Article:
Gainesville Residents Discuss Apartment Safety After Recent Thefts

From left, Neil Andrew Dortly, Lorne Jeffrey Singletary and Nahja Marie White.
From left, Neil Andrew Dortly, Lorne Jeffrey Singletary and Nahja Marie White. All three were arrested in connection with instances of apartment theft in Gainesville.


Austin Lane returned home to an unlocked door and unanswered questions.

Lane, 19, said he still hasn’t received compensation – or an apology – after a worker contracted by Gainesville Place Apartments stole about $1,400 in property on Jan. 4.

He said Neil A. Dortly, 42, arrived with a cleaning crew that was supposed to prepare the room for an incoming tenant.

Instead, Dortly unlocked a room near the entrance and stole a safe, hoverboard and speaker, along with shoes and jewelry, said Lane, a 19-year-old Santa Fe College business management freshman.

Lane said he wants to know why the apartment complex did not run a background check on the employees before they were contracted.

“He’s been to prison before,” Lane said. “He has a record.”

Police arrested Dortly Jan. 6 after they searched his home and found Lane’s Xbox 360 gaming system. Authorities also found video games that belonged to Lane’s roommate, according to a police report.

Two days before the arrest, Dortly allegedly pawned the roommate’s Nintendo 3Ds to the Game Stop on Archer Road, according to the report.

Dortly is scheduled to visit court on May 10 and May 24 at 2 p.m. for two charges of burglary, three for larceny and one for dealing in stolen property, according to Alachua County court records.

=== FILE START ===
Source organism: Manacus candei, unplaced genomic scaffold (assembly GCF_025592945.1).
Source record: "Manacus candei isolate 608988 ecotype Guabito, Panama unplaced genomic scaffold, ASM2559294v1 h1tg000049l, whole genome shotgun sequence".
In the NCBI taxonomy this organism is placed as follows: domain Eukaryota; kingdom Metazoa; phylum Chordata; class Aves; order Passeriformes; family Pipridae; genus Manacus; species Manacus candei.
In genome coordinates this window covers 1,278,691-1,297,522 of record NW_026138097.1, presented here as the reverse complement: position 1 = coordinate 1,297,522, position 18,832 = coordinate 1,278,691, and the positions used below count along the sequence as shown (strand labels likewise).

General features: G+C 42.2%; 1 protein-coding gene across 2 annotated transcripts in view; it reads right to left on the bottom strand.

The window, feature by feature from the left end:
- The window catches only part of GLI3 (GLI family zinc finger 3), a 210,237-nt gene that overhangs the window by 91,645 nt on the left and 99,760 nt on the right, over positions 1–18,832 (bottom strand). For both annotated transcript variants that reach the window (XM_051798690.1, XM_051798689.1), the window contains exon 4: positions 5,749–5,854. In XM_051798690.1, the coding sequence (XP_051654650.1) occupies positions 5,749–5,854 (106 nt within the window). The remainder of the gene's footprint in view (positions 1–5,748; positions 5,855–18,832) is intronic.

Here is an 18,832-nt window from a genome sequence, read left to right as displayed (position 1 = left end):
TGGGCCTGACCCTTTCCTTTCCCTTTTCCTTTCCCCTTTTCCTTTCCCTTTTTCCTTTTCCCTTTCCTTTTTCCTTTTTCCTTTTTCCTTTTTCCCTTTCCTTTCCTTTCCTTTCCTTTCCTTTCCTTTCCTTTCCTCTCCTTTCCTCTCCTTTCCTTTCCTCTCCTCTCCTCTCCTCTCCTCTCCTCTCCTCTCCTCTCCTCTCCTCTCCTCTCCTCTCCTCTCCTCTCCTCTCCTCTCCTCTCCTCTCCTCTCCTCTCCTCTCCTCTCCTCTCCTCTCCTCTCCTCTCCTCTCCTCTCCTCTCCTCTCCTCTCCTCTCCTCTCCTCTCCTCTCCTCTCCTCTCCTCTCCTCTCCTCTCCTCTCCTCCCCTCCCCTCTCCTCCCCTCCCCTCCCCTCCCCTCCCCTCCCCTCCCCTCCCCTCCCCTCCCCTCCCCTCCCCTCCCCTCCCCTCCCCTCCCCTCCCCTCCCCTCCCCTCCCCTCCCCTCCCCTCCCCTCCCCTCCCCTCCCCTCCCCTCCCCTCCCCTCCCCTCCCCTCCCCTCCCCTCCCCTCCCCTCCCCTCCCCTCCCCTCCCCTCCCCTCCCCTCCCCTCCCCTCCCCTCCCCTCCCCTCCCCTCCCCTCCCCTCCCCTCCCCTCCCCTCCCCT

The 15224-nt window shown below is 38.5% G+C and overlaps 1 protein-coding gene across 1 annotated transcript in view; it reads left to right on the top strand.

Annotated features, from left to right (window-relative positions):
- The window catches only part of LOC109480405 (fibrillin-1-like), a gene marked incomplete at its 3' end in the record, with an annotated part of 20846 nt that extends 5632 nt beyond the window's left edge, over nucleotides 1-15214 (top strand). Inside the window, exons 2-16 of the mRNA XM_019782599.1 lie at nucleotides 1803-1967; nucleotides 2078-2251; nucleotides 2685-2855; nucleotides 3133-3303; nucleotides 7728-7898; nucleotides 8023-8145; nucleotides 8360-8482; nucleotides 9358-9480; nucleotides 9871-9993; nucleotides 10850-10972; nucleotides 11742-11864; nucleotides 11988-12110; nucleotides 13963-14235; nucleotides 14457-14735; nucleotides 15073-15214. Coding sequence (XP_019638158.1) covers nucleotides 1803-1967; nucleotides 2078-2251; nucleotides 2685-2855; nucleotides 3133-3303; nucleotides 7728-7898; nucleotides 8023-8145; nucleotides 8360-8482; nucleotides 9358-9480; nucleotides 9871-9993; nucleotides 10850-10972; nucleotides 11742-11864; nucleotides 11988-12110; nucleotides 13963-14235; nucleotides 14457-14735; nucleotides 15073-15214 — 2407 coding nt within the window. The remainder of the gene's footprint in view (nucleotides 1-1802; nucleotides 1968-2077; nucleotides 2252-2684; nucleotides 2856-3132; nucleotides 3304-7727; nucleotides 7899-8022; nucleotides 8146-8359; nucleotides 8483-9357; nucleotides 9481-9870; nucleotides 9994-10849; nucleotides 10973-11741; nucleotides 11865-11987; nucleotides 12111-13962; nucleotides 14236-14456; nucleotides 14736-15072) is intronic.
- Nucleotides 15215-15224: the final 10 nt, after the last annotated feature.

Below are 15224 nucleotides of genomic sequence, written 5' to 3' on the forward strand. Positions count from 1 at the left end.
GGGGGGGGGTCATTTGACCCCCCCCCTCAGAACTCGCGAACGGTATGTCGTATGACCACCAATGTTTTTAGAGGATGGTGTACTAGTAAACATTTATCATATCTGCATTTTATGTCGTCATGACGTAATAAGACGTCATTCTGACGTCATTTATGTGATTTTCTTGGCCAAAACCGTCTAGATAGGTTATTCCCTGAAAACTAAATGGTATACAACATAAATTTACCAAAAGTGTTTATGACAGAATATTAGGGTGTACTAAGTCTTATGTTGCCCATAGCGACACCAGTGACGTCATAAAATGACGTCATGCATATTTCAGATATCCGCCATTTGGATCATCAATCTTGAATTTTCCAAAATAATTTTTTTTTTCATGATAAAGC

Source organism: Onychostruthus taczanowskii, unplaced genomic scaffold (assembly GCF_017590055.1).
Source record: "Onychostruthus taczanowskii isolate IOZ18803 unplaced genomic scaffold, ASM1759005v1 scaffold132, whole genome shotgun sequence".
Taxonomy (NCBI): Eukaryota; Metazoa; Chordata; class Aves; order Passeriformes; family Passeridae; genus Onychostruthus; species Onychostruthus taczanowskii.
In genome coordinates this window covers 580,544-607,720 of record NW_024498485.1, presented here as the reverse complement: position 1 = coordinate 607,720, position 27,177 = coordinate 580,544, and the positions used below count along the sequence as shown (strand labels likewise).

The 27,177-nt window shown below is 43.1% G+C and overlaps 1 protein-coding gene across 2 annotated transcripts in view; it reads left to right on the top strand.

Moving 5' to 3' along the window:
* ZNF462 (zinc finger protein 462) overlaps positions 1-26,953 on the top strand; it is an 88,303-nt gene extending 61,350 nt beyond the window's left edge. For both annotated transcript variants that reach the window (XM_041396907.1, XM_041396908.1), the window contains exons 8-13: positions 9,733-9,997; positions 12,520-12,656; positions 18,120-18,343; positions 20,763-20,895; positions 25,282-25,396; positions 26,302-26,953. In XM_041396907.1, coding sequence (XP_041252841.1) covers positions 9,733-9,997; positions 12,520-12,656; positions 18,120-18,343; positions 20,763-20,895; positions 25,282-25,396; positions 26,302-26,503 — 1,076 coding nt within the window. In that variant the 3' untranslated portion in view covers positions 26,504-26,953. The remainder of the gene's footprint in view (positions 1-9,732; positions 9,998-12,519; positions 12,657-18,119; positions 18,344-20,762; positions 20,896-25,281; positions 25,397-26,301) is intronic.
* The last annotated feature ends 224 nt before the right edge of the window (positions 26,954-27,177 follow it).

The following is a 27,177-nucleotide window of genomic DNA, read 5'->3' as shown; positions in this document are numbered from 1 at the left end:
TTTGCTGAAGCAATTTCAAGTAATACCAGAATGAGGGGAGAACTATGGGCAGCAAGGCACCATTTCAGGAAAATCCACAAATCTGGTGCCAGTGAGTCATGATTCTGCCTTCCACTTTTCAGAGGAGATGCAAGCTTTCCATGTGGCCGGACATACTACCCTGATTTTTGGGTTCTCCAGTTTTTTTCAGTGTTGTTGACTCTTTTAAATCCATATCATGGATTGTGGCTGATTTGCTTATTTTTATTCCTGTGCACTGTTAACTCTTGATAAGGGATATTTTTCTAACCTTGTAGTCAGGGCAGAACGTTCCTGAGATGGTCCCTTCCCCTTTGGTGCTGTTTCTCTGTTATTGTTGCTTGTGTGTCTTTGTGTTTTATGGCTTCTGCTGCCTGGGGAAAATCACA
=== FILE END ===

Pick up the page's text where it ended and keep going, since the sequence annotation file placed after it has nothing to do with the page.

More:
Since 1991, Dortly has been found guilty of more than 20 infractions, including charges for grand theft auto, petit theft, attempted burglary, felony battery, dealing in stolen property and trespassing, according to court records.

“This isolated incident was already reported and addressed previously and we are not inclined to make any further comments,” Michael Rosenblatt of The Collier Companies wrote in an email. 

Lane said he hoped to have his lock changed after the incident, but that Gainesville Place wanted to charge him.

“Just the fact that they didn’t even do a background check on this guy or anything, and they gave him full access to my room – or anybody’s room as fact – is terrible,” Lane said.


Bogin, Munns & Munns attorney Philip Kabler said he is unsure whether any statutes require apartments to run a background check on prospective maintenance staff or contracted workers.

Though companies may not be required to use background checks, many do so anyway, Kabler said.

“The landlords that I work with have just done it as a good practice,” he said.

Kabler said investors can visit the North Central Florida Apartment Association (formerly known as the Gainesville Apartment Association) or the Gainesville-Alachua County Association of Realtors for insight on how to protect a business and its residents.

Students, he said, can contact Student Legal Services at the University of Florida or Santa Fe College.

“Sometimes things happen not because of the landlord, but in spite of the landlord’s efforts,” Kabler said.


Skylar Shuminar said she lost $500 and her peace of mind in December.

After running errands on Dec. 14, Skylar returned to her apartment at the Woodlands of Gainesville and realized her bedroom door was locked.

Skylar, a 21-year-old UF health education and behavior student, said she called police after first confirming that no maintenance workers were in the apartment.

An operator told her to leave the home in case someone was still in the house – something Skylar said she never considered.

She then walked outside and noticed someone had pushed the screen out of her second-story window.